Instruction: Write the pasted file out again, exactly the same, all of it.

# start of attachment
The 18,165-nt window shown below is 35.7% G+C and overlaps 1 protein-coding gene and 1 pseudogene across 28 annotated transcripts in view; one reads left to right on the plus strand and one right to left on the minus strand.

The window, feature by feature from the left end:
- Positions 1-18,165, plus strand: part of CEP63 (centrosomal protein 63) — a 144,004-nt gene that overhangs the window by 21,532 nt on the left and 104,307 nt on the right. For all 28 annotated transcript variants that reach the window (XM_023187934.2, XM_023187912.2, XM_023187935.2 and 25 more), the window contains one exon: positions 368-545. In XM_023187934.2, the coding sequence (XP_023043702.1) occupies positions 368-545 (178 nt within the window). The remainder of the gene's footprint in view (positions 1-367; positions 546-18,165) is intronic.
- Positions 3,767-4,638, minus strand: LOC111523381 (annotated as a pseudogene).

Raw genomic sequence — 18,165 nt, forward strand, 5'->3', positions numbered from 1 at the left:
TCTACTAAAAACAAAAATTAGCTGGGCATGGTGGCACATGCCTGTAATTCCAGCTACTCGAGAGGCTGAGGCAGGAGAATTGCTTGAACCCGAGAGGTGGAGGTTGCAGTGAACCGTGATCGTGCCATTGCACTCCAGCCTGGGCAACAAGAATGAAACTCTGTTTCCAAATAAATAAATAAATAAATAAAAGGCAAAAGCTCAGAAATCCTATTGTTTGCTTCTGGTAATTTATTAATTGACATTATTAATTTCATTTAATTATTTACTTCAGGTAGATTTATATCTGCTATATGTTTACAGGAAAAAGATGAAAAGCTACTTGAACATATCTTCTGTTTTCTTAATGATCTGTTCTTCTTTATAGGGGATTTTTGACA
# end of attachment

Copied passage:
The 18,165-nt window shown below is 35.7% G+C and overlaps 1 protein-coding gene and 1 pseudogene across 28 annotated transcripts in view; one reads left to right on the plus strand and one right to left on the minus strand.

The window, feature by feature from the left end:
- Positions 1-18,165, plus strand: part of CEP63 (centrosomal protein 63) — a 144,004-nt gene that overhangs the window by 21,532 nt on the left and 104,307 nt on the right. For all 28 annotated transcript variants that reach the window (XM_023187934.2, XM_023187912.2, XM_023187935.2 and 25 more), the window contains one exon: positions 368-545. In XM_023187934.2, the coding sequence (XP_023043702.1) occupies positions 368-545 (178 nt within the window). The remainder of the gene's footprint in view (positions 1-367; positions 546-18,165) is intronic.
- Positions 3,767-4,638, minus strand: LOC111523381 (annotated as a pseudogene).

Raw genomic sequence — 18,165 nt, forward strand, 5'->3', positions numbered from 1 at the left:
TCTACTAAAAACAAAAATTAGCTGGGCATGGTGGCACATGCCTGTAATTCCAGCTACTCGAGAGGCTGAGGCAGGAGAATTGCTTGAACCCGAGAGGTGGAGGTTGCAGTGAACCGTGATCGTGCCATTGCACTCCAGCCTGGGCAACAAGAATGAAACTCTGTTTCCAAATAAATAAATAAATAAATAAAAGGCAAAAGCTCAGAAATCCTATTGTTTGCTTCTGGTAATTTATTAATTGACATTATTAATTTCATTTAATTATTTACTTCAGGTAGATTTATATCTGCTATATGTTTACAGGAAAAAGATGAAAAGCTACTTGAACATATCTTCTGTTTTCTTAATGATCTGTTCTTCTTTATAGGGGATTTTTGACA